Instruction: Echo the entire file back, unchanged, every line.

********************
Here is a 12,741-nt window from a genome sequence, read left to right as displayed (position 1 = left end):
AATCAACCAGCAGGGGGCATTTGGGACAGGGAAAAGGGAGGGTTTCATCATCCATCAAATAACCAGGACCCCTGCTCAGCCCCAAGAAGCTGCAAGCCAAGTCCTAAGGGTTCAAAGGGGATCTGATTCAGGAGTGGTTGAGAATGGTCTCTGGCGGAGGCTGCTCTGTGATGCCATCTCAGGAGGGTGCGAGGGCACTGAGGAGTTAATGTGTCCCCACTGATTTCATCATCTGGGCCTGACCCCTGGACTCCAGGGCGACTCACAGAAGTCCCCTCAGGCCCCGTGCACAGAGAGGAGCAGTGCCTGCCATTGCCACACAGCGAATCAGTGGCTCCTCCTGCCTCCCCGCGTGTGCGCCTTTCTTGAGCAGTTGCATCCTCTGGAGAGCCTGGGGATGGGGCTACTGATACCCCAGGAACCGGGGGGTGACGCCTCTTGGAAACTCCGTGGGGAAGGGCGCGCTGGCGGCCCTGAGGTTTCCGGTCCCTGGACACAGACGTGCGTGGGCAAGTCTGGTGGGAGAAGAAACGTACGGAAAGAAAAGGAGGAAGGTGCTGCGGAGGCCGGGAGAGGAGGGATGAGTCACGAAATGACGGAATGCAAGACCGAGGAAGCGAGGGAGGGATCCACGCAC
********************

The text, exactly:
Here is a 12,741-nt window from a genome sequence, read left to right as displayed (position 1 = left end):
AATCAACCAGCAGGGGGCATTTGGGACAGGGAAAAGGGAGGGTTTCATCATCCATCAAATAACCAGGACCCCTGCTCAGCCCCAAGAAGCTGCAAGCCAAGTCCTAAGGGTTCAAAGGGGATCTGATTCAGGAGTGGTTGAGAATGGTCTCTGGCGGAGGCTGCTCTGTGATGCCATCTCAGGAGGGTGCGAGGGCACTGAGGAGTTAATGTGTCCCCACTGATTTCATCATCTGGGCCTGACCCCTGGACTCCAGGGCGACTCACAGAAGTCCCCTCAGGCCCCGTGCACAGAGAGGAGCAGTGCCTGCCATTGCCACACAGCGAATCAGTGGCTCCTCCTGCCTCCCCGCGTGTGCGCCTTTCTTGAGCAGTTGCATCCTCTGGAGAGCCTGGGGATGGGGCTACTGATACCCCAGGAACCGGGGGGTGACGCCTCTTGGAAACTCCGTGGGGAAGGGCGCGCTGGCGGCCCTGAGGTTTCCGGTCCCTGGACACAGACGTGCGTGGGCAAGTCTGGTGGGAGAAGAAACGTACGGAAAGAAAAGGAGGAAGGTGCTGCGGAGGCCGGGAGAGGAGGGATGAGTCACGAAATGACGGAATGCAAGACCGAGGAAGCGAGGGAGGGATCCACGCAC